About Bay Head Historical Society Museum
The Loveland Homestead
Built in 1867, addition in 1887
Slade Dale Cottage 1925
When members of the Loveland family settled in this area around 1837, the land at the head of Barnegat Bay was sheltered from the sea by high sand dunes covered with sea grasses where bay berries and beach plum bushes grew in abundance. There were cranberry bogs, marshlands and fresh water lakes which provided a habitat for the birds and migratory fowls that later attracted gunners to the region.
The first purchasers of this land, which later became the hamlet known as Lovelandtown, were Judah Allen, who came here from New England in 1685, and John Hance. At the time this area was part of Shrewsbury Township, County of Monmouth, Province of East Jersey under the reign of King James II of England.
As the Loveland family grew, the family steadily increased its land holdings in the area. The members married into prominent local families from Point Pleasant and Brick and continued to develop their neighborhood throughout the late 1800's.
At the same time in the mid-1800's three land developers from Princeton, Messrs. Howe, Mount and Harris arrived and bought the land eastward that was to become Bay Head. Developed from the beginning as a resort community for the upper middle class, Bay Head attracted many affluent families from both New York and Philadelphia, thanks to the developers attracting two railroad lines to the town. The Jersey Central arrived from New York in 1882 while Pennsylvania Railroad came across the bay through Trenton and Toms River. Last stop for both was Bay Head.
At one time before the turn of the 20th century the members of Loveland town (now a section of Point Pleasant, Ocean County) considered becoming a part of Bay Head, but the wisdom at the time thought it best to maintain the status quo. Nonetheless, many Loveland family members were very important in the now developing Bay Head. Edward Loveland was a member of the first town council of Bay Head and later, after his brother George, the dockmaster of the Bay Head Yacht Club which itself was built on the former site of James Loveland's boat dock. Celestine Loveland helped in the start of St. Paul's United Methodist Church in Bay Head while her husband John E. Loveland was the most prominent bay captain of his day.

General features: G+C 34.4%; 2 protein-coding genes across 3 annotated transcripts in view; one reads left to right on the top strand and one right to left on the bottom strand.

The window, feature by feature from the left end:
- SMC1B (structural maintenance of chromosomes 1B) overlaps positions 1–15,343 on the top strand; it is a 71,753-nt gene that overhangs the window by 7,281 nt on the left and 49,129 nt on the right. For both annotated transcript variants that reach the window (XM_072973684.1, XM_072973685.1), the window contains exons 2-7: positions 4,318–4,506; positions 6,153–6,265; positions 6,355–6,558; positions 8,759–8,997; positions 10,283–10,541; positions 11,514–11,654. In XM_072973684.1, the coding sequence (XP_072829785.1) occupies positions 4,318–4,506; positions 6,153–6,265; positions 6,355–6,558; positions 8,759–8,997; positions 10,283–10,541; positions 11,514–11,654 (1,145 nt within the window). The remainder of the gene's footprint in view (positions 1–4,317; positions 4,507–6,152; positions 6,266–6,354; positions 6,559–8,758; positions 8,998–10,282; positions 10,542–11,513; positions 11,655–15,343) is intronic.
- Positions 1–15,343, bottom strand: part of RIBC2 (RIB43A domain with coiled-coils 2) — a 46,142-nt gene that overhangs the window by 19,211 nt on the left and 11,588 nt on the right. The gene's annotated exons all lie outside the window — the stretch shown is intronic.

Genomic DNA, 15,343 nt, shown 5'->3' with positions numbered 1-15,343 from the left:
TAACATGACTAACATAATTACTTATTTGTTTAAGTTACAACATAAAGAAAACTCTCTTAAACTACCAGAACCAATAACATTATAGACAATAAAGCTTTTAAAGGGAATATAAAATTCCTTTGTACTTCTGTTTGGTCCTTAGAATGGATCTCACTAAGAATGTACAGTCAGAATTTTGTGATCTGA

John W. and Samuel Loveland were the largest landholders in the area. They were joined by other early settlers, notably the Cook family and the Stout family, and were linked to these through marriage.
In 1867 the Loveland Homestead, currently the home to The Historical Society Museum, was built by Charles Stout for his daughter Lorah Stout upon her marriage to Charles Cook. By 1887 the family had grown and the back part of the house was added on to accommodate their 7 children.
The Loveland family acquired the house in the early 1900's and continued to live here until the Bay Head Historical Society purchased the property in 1997. At that time the house had fallen into disrepair and after a two year renovation (mostly exterior), the homestead opened as The Historical Society Museum in 1999. The Dale building was acquired by The Historical Society and moved to the property in 2001.
The Loveland Homestead houses artifacts, memorabilia, photographs, furniture, decoys and other treasures from the early Bay Head/ Mantoloking/Lovelandtown years. Worthy of note are the original Gerald Hardenbergh paintings and the carved Kenneth Loveland and Birdsall decoys. All three off these local artists have gained recognition in many areas outside New Jersey.
The photo collection contributed by William Schoettle is equally noteworthy for its comprehensive look at the area as it was in its heyday (mid-1880's to about 1940). The collection is part of the museums archives and is exhibited frequently.
The Slade Dale cottage is, in part, a celebration of the sailors of Barnegat Bay. It is also an homage to the man who, as a young man, was a noted sailor in the area and who continued throughout his life to engage in truly memorable sea voyages and bay races. He built his dream marina, the Dale Yacht Basin, through his foresight of bringing outboard motors to the area. He then promoted boating of all kinds throughout the years from the 1940's to mid-1960's. For many of those years he lived in his cottage at the end of the dock at the marina.
The gardens on the property represent a typical Victorian garden, a lilac memorial garden, an herb garden, a sea grass garden and a resting patio.